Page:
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Star power mixes with youth in Boston

April 01, 2006

BOSTON

North Carolina's fun-loving Tar Heels have been running and smiling all the way to the women's Final Four, causing mayhem for their opponents at every stop.

Maryland might be here a year early, but don't try telling that to the youthful Terrapins, and Duke has some unfinished business: No titles in three previous Final Four trips.

A national championship would be the crowning achievement for Seimone Augustus' sensational career at LSU, but coming from a state still recovering from hurricane destruction, the 6-foot-1 senior knows a little something about perspective.

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"My eye's on the prize. We want to win," Augustus said. "But if we don't, I'm not going to jump off a bridge."

One of the four will claim that prize Tuesday night in the 25th NCAA championship game for women. First up are the ACC-laden semifinals at TD Banknorth Garden on Sunday night - North Carolina (33-1) vs. Maryland (32-4) and Duke (30-3) vs. LSU (31-3), the lone outsider.

The Atlantic Coast Conference is the first in the women's game to land three teams in the Final Four. LSU is keeping up appearances for the Southeastern Conference, which has had at least one team in the Final Four in all but two years.

With Augustus, North Carolina's Ivory Latta and Duke's Monique Currie, there's plenty of star power.

Augustus, the nation's leading scorer (23.0 points), is a two-time All-American and was the national player of the year last season.

Latta, also a first-team All-American, is a pint-sized, fleet-footed point guard who can blow by opponents for a layup, as she did to lift the top-ranked Tar Heels past Purdue in the regional semifinals, or stick a 3-pointer, which she did to help nail the win over Tennessee in the regional final.

She's the driving force on a team that plays with a joyful, free-spirited abandon, routinely beating opponents down the floor on offense and constantly harassing them with a trapping defense.

"My biggest challenge is to keep this team level, to keep 'em down, to keep 'em from exploding," North Carolina coach Sylvia Hatchell said. "This is a high-energy group. They can't wait to play. That makes it fun as a coach."

Currie is the top scorer (16.3) on the top scoring team (87.0) in the country, a second-team All-American after earning first-team honors last season.

Maryland was thought to be a year away from a big season because of its youth - two sophomores and two freshmen in the starting lineup. But the Terrapins have set a school record for victories while earning the program's first Final Four trip since 1989. They're the only team that has beaten North Carolina and all of their losses were to teams ranked No. 1 or No. 2 at the time.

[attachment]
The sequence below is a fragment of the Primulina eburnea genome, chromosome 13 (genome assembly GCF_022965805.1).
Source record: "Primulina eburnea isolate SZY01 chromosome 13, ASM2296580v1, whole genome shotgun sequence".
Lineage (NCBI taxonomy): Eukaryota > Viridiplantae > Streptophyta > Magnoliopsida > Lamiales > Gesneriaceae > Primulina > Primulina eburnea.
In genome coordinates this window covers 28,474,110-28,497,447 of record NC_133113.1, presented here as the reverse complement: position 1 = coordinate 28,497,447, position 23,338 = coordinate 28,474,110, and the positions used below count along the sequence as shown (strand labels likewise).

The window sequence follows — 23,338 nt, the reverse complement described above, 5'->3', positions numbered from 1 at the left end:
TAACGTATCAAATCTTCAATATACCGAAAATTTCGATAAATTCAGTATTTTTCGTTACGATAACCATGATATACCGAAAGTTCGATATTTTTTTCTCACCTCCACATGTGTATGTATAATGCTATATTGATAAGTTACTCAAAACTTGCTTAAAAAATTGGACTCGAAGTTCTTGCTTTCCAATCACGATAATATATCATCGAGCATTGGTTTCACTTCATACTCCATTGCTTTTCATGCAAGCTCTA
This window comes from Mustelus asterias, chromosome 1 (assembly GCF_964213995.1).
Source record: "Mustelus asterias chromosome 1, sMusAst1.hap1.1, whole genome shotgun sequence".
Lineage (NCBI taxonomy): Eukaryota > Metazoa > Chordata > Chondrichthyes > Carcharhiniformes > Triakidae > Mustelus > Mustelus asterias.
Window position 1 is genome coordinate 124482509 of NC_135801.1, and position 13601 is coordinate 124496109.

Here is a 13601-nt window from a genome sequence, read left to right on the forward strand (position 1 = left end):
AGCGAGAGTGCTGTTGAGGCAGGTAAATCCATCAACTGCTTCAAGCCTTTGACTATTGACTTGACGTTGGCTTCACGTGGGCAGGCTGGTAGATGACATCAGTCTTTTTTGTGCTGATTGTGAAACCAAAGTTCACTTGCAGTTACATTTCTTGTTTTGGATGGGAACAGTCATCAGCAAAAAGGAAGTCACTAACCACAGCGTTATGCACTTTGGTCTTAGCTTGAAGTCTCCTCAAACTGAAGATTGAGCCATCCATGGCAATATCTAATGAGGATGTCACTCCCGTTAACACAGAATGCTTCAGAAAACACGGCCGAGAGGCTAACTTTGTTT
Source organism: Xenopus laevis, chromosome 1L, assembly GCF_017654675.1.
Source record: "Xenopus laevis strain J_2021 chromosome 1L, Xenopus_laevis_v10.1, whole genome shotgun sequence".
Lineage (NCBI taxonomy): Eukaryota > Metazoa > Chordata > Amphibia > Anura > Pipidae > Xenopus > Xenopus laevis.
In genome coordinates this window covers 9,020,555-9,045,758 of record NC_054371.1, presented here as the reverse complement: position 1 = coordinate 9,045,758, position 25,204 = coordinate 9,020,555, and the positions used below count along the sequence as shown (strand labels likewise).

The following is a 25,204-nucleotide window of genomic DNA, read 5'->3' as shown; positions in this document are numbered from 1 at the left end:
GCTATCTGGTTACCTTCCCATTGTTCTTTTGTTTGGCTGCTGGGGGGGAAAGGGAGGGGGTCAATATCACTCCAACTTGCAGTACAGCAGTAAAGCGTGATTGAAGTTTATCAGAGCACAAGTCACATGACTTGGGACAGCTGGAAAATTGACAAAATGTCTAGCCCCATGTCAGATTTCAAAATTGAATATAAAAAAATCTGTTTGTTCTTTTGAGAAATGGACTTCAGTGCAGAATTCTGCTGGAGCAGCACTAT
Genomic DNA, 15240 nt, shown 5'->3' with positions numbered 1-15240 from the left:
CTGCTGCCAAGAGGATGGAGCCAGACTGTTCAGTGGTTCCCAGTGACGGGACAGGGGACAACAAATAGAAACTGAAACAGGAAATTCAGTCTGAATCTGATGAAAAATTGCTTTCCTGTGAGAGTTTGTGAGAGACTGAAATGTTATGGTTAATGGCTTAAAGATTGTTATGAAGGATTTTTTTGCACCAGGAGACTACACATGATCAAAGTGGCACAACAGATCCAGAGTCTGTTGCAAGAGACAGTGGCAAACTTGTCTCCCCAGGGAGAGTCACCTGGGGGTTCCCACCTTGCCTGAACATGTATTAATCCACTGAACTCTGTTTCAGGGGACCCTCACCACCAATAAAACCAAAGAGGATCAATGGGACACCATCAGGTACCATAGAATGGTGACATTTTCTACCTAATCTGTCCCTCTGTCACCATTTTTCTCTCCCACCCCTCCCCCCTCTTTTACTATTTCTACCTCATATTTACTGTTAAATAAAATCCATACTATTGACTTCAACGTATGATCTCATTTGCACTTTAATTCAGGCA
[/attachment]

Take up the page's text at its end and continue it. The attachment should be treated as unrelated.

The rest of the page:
"We're battle tested," freshman Marissa Coleman said.

Here's a look at the matchups:

NORTH CAROLINA VS. MARYLAND

NORTH CAROLINA (33-1)

ROAD TO THE FINAL FOUR: Beat No. 16 UC Riverside 75-51; beat No. 8 Vanderbilt 89-70; beat No. 4 Purdue 70-68; beat No. 2 Tennessee 75-63.

STARS: Though just 5-feet-6 - and even that's a stretch - Latta still shines brilliantly as she darts around the court with her boundless energy. Frontcourt starters Erlana Larkins (6-1), Camille Little (6-2) and La'Tangela Atkinson (6-2) use their athleticism to outplay bigger opponents.

COACH: Hatchell has the Tar Heels in the NCAA tournament for the 14th time in her 20 years in Chapel Hill and guided them to the 1994 national title. She's 445-187 at North Carolina and 717-267 overall, including 11 years at Francis Marion.

KEY POINT: Speed, athleticism and a havoc-wreaking defense that forces 23 turnovers a game have lifted the Tar Heels to their first No. 1 ranking and made them the favorites for the title after surviving the tournament's most brutal bracket.

MARYLAND (32-4)

ROAD TO THE FINAL FOUR: Beat No. 15 Sacred Heart 95-54; beat No. 7 St. John's 81-74; beat No. 3 Baylor 82-63; beat No. 5 Utah 75-65 in overtime.

STARS: Sophomore Crystal Langhorne is a second-team All-American, but she's just one scoring threat in an offense full of them. Langhorne averages 17.2 points a game, while four teammates average from 11 to 13.9 points.

COACH: Brenda Frese caused some hard feelings when she left after just one season at Minnesota, where she was The AP national coach of the year in 2002. But she saw a chance to rebuild a once-prominent program and she's on her way. The Terrapins have gone from 10 wins her first season to 18 and then to 22 before reaching this season's school-record figure.

KEY POINT: By far the youngest team in the field, the Terrapins have shown great poise and composure, not to mention a willingness to run with North Carolina. They took 85 shots in beating the Tar Heels 98-95 in overtime during the regular season and lost 91-80 in the finals of the ACC tournament.

DUKE VS. LSU

DUKE (30-3)

ROAD TO THE FINAL FOUR: Beat No. 16 Southern 96-27; beat No. 8 Southern Cal 85-51; beat No. 4 Michigan State 86-61; beat No. 2 Connecticut 63-61 in overtime.

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